‘Gideon Falls #16:’ Comic Book Review

There’s nothing more frightening than a smile drawn by Andrea Sorrentino. Obviously, the smiles in issue 16 of Gideon Falls carry a lot of weight and context, as Jeff Lemire throttles the story forward in one fell swoop.

As the last issue focused on Father Wilfred and Dr. Xu in the city of Gideon Falls, this issue focuses on Norton Sinclair and Sheriff Clara Sutton in the country town called Gideon Falls, and they share a strong emotional tie. The fact that, as a reader, I was drawn immediately into this reveal that happens basically at the beginning of the issue shows from month to month how invested I’ve remained and how ingrained into my psyche it has become.

This is a story about multiple realities, the fabric that holds them together, and the evil inside that wishes only to get out. A strange doorway called the Black Barn is the entrance and exit point for our heroes into this nightmare world inhabited by the smiling man, but the smiling man can’t use it. This is where Norton Sinclair come in within this issue.

Andrea Sorrentino has a way of easing you into the madness of every issue until you’re simply engulfed by it. His panels begin relatively simply - six to nine images laid out in a very traditional format - and then he slowly starts to dismantle it: a panel tilted here, one twisted there, until there’s nothing solid to stand on. It’s such well though out visual storytelling, such psychological warfare on the reader, that it’s difficult not to be entranced. It’s difficult not to be terrified. Once Dave Stewart’s transcendental colors come into play, you literally cannot feel normal by the end of the issue. You can’t get it out from under your skin. It’s like when you’ve had a bug crawling on you, and for the rest of the day you feel those bugs on you. And I tend to read these issues before going to bed.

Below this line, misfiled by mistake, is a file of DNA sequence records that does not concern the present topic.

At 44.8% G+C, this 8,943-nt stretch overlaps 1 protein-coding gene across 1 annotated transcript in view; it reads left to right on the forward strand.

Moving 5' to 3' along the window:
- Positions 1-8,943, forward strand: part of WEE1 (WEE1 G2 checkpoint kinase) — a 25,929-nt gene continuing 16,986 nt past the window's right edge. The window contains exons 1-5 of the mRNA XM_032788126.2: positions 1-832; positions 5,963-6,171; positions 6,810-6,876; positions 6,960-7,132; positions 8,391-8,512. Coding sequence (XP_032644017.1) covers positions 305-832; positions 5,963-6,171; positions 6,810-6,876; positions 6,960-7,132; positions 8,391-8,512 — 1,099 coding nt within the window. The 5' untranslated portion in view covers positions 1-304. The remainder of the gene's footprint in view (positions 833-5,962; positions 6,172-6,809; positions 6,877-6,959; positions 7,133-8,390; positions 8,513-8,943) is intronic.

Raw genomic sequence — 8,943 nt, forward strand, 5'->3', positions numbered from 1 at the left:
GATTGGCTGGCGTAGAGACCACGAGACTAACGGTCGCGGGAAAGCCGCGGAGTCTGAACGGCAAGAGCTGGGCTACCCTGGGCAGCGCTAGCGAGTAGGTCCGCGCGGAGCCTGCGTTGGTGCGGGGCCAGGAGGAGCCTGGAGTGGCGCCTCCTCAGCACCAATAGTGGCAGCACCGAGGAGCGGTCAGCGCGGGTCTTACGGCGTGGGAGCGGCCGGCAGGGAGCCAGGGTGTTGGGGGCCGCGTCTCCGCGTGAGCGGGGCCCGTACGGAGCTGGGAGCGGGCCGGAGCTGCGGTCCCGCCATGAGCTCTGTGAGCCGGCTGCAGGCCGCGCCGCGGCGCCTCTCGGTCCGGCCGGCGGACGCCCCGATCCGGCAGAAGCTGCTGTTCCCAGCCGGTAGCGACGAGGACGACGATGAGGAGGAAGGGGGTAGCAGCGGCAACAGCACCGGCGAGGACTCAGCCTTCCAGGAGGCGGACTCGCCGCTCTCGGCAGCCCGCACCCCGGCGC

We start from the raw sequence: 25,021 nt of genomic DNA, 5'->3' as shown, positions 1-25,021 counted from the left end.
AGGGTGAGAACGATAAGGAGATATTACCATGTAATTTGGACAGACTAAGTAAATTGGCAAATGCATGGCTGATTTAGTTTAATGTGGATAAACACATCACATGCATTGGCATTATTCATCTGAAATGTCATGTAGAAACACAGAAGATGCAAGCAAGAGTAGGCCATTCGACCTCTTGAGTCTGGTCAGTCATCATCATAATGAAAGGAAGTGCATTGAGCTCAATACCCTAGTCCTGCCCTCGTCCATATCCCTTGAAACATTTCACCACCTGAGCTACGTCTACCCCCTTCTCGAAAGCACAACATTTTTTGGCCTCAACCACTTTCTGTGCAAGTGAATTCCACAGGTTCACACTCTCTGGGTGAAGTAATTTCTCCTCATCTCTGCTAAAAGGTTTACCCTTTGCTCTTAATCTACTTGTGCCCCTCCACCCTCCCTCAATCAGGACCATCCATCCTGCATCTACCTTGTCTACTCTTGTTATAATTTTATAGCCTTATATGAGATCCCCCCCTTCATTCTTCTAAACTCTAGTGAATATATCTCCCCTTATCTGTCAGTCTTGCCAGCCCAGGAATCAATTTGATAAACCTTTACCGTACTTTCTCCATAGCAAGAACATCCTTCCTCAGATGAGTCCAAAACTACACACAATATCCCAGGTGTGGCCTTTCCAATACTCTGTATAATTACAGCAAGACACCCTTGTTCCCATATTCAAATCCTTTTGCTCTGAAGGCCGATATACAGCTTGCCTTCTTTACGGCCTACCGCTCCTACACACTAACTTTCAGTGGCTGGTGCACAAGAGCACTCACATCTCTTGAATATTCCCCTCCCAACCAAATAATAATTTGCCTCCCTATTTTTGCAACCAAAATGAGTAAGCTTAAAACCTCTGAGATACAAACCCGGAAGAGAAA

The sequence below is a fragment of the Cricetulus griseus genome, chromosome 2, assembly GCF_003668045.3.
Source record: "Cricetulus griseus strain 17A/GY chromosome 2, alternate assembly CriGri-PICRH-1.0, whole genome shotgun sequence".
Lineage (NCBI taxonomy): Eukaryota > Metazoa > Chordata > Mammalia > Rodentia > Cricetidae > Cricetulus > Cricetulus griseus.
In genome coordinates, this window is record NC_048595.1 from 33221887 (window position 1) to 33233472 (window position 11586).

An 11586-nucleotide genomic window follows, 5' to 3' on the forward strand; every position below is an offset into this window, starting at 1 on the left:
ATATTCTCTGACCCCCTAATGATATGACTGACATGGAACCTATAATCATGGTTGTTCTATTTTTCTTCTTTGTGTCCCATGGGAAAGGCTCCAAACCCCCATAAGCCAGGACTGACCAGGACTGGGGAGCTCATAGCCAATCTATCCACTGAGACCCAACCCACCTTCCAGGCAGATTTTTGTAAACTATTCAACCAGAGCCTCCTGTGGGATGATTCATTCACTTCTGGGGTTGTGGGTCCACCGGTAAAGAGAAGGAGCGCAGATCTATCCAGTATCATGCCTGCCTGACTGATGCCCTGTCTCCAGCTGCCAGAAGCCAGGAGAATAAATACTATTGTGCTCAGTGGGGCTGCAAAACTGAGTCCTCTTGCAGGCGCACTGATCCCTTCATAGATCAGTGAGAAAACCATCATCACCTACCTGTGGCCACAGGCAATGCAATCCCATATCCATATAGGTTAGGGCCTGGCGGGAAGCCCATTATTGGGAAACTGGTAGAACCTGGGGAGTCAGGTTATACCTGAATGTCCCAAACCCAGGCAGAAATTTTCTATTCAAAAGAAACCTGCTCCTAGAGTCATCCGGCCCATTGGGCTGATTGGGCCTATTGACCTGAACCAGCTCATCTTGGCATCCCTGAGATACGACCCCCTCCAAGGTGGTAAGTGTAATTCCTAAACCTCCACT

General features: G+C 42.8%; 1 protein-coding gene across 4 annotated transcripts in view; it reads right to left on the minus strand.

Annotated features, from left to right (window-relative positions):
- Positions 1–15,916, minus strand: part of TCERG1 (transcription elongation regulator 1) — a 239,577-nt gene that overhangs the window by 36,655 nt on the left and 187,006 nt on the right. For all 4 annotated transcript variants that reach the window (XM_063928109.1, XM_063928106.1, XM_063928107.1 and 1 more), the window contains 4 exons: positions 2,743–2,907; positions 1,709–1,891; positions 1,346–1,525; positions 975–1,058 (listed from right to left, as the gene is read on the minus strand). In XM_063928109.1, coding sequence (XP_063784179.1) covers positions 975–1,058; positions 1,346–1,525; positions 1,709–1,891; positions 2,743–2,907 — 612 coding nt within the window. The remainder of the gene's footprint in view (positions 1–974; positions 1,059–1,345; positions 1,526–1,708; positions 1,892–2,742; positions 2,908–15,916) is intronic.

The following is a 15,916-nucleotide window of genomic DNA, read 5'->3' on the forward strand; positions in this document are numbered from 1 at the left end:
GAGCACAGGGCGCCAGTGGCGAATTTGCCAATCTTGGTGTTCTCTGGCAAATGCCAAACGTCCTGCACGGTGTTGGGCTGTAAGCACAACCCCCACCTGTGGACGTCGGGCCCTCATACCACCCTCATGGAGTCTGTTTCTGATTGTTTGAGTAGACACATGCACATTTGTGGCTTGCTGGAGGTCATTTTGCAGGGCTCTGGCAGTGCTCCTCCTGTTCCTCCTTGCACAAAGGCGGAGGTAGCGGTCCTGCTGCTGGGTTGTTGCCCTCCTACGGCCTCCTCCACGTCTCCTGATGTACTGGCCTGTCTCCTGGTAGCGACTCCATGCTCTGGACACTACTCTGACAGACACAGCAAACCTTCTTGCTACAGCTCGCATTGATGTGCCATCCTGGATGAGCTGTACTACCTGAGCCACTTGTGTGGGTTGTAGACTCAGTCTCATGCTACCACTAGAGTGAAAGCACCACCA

As Lemire continues to draw the different elements of this story together, the talents of these creators truly begin to take flight. There are so few series out there that handle surrealism with as much emotional weight and psychological gravity as Gideon Falls.


Creative Team: Jeff Lemire (story), Andrea Sorrentino (art), Dave Stewart (colors), Steve Wands (letters), Will Dennis (editor)
Publisher: Image Comics
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